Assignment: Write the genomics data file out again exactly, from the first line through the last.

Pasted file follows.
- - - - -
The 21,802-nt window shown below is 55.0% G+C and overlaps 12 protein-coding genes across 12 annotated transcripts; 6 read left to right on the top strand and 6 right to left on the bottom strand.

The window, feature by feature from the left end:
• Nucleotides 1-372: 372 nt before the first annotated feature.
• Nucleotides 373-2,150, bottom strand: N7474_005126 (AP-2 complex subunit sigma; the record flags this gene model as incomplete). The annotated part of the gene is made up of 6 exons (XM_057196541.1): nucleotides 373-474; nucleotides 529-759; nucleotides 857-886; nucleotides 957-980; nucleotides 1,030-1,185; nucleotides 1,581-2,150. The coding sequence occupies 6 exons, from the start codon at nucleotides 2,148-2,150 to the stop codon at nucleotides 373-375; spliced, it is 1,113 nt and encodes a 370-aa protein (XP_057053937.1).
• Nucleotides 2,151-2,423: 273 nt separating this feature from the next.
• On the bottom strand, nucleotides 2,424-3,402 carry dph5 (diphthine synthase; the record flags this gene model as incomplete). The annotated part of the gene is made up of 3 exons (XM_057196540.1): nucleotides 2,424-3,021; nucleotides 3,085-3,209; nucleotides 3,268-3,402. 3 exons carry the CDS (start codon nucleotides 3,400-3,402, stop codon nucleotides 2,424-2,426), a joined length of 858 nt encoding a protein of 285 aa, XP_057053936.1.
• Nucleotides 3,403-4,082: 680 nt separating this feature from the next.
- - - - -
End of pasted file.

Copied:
The 21,802-nt window shown below is 55.0% G+C and overlaps 12 protein-coding genes across 12 annotated transcripts; 6 read left to right on the top strand and 6 right to left on the bottom strand.

The window, feature by feature from the left end:
• Nucleotides 1-372: 372 nt before the first annotated feature.
• Nucleotides 373-2,150, bottom strand: N7474_005126 (AP-2 complex subunit sigma; the record flags this gene model as incomplete). The annotated part of the gene is made up of 6 exons (XM_057196541.1): nucleotides 373-474; nucleotides 529-759; nucleotides 857-886; nucleotides 957-980; nucleotides 1,030-1,185; nucleotides 1,581-2,150. The coding sequence occupies 6 exons, from the start codon at nucleotides 2,148-2,150 to the stop codon at nucleotides 373-375; spliced, it is 1,113 nt and encodes a 370-aa protein (XP_057053937.1).
• Nucleotides 2,151-2,423: 273 nt separating this feature from the next.
• On the bottom strand, nucleotides 2,424-3,402 carry dph5 (diphthine synthase; the record flags this gene model as incomplete). The annotated part of the gene is made up of 3 exons (XM_057196540.1): nucleotides 2,424-3,021; nucleotides 3,085-3,209; nucleotides 3,268-3,402. 3 exons carry the CDS (start codon nucleotides 3,400-3,402, stop codon nucleotides 2,424-2,426), a joined length of 858 nt encoding a protein of 285 aa, XP_057053936.1.
• Nucleotides 3,403-4,082: 680 nt separating this feature from the next.